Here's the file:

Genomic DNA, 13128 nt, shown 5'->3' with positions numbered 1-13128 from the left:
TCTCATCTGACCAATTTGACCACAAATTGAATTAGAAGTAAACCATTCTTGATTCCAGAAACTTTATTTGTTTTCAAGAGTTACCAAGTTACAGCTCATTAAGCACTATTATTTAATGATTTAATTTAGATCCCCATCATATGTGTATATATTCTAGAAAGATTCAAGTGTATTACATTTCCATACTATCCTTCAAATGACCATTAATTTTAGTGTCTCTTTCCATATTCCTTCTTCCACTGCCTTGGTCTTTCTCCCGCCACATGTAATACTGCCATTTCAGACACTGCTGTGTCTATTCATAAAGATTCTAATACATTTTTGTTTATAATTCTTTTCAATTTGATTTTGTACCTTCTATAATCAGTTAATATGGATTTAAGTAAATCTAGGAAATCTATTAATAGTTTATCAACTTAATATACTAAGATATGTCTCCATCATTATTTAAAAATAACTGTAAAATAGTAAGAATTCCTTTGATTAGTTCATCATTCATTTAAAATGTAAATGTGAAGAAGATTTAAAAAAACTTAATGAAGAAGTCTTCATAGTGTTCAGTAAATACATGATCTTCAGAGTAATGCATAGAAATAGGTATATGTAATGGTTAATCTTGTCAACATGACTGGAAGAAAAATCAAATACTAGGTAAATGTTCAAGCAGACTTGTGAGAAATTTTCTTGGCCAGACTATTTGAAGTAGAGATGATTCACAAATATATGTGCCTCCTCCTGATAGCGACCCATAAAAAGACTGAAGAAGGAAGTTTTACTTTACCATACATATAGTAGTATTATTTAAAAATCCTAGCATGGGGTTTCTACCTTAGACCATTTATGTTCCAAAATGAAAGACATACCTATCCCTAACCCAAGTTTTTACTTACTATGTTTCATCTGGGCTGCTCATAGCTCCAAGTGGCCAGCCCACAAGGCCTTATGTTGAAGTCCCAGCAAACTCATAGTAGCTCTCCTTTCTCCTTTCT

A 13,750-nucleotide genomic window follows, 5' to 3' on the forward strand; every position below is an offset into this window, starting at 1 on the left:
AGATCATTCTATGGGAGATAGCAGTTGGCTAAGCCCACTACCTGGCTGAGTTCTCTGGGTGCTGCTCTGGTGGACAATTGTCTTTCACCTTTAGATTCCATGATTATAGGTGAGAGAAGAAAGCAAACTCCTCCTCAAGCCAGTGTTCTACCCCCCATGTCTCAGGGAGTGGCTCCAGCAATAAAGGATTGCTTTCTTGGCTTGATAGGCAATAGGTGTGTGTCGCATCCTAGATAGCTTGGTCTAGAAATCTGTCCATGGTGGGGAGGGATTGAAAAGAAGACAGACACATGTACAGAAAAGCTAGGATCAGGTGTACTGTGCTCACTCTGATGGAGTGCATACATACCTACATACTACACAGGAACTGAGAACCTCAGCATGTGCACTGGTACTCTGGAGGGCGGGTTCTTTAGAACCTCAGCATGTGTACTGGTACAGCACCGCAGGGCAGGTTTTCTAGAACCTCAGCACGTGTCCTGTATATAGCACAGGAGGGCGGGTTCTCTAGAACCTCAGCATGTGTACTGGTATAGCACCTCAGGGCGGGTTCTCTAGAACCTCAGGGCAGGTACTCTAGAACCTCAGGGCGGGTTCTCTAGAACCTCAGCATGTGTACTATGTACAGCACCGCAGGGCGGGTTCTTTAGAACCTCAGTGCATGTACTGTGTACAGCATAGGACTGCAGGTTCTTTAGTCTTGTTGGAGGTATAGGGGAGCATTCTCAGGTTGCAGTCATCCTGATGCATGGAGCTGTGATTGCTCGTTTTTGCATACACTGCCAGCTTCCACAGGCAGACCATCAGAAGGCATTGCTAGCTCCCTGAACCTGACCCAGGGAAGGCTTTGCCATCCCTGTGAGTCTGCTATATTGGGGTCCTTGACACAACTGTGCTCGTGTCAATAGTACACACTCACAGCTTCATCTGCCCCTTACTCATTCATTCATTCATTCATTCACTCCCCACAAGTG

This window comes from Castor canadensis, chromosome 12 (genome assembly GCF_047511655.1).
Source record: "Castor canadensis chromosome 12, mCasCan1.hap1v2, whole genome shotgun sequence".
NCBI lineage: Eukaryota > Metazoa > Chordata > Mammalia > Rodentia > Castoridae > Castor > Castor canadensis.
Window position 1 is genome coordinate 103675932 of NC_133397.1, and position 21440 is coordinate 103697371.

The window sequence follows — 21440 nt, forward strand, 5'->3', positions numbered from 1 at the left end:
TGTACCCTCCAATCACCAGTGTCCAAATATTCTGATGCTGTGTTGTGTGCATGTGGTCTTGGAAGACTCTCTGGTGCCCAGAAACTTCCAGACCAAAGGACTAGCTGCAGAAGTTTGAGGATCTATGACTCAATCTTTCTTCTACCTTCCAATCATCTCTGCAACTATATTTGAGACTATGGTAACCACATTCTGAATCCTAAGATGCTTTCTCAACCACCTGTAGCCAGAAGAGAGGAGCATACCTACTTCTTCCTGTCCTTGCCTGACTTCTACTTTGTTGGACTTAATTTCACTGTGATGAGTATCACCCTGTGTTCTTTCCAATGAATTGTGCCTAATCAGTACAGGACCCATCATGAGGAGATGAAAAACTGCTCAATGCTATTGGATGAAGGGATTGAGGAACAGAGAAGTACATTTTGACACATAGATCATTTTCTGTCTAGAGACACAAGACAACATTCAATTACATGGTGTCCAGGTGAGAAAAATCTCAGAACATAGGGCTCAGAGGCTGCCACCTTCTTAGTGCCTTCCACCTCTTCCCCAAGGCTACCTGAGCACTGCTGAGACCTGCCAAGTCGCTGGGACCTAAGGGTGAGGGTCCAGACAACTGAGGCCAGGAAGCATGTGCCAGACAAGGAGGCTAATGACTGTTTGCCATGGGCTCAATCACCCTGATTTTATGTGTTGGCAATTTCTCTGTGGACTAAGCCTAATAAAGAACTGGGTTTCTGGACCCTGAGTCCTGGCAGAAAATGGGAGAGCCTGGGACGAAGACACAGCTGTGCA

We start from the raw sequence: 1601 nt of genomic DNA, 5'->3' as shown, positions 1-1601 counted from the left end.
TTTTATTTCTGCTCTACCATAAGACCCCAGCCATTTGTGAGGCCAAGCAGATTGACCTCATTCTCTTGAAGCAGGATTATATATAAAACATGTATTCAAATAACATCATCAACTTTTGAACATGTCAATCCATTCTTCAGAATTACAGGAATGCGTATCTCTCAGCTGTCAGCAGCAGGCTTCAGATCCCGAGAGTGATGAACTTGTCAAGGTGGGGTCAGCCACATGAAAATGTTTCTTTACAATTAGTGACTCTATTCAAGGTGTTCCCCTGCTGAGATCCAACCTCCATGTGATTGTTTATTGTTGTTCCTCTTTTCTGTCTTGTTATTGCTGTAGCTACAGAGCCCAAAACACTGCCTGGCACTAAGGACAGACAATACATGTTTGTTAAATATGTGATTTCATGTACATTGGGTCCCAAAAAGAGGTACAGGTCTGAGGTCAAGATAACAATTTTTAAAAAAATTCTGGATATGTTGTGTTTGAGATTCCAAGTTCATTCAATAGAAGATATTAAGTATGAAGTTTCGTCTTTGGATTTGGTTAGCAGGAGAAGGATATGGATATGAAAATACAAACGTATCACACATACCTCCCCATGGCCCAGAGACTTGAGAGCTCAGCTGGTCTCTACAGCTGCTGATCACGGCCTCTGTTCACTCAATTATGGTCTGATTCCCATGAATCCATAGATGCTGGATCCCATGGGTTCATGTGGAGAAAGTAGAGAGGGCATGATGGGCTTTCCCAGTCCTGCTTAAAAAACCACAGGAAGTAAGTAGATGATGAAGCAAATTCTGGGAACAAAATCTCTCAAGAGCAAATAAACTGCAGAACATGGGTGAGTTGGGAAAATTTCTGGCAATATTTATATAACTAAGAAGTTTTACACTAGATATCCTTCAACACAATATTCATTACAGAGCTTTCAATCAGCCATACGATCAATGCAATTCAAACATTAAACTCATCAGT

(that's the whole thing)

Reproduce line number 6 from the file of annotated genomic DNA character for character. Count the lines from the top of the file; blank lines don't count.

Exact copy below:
Source record: "Castor canadensis chromosome 12, mCasCan1.hap1v2, whole genome shotgun sequence".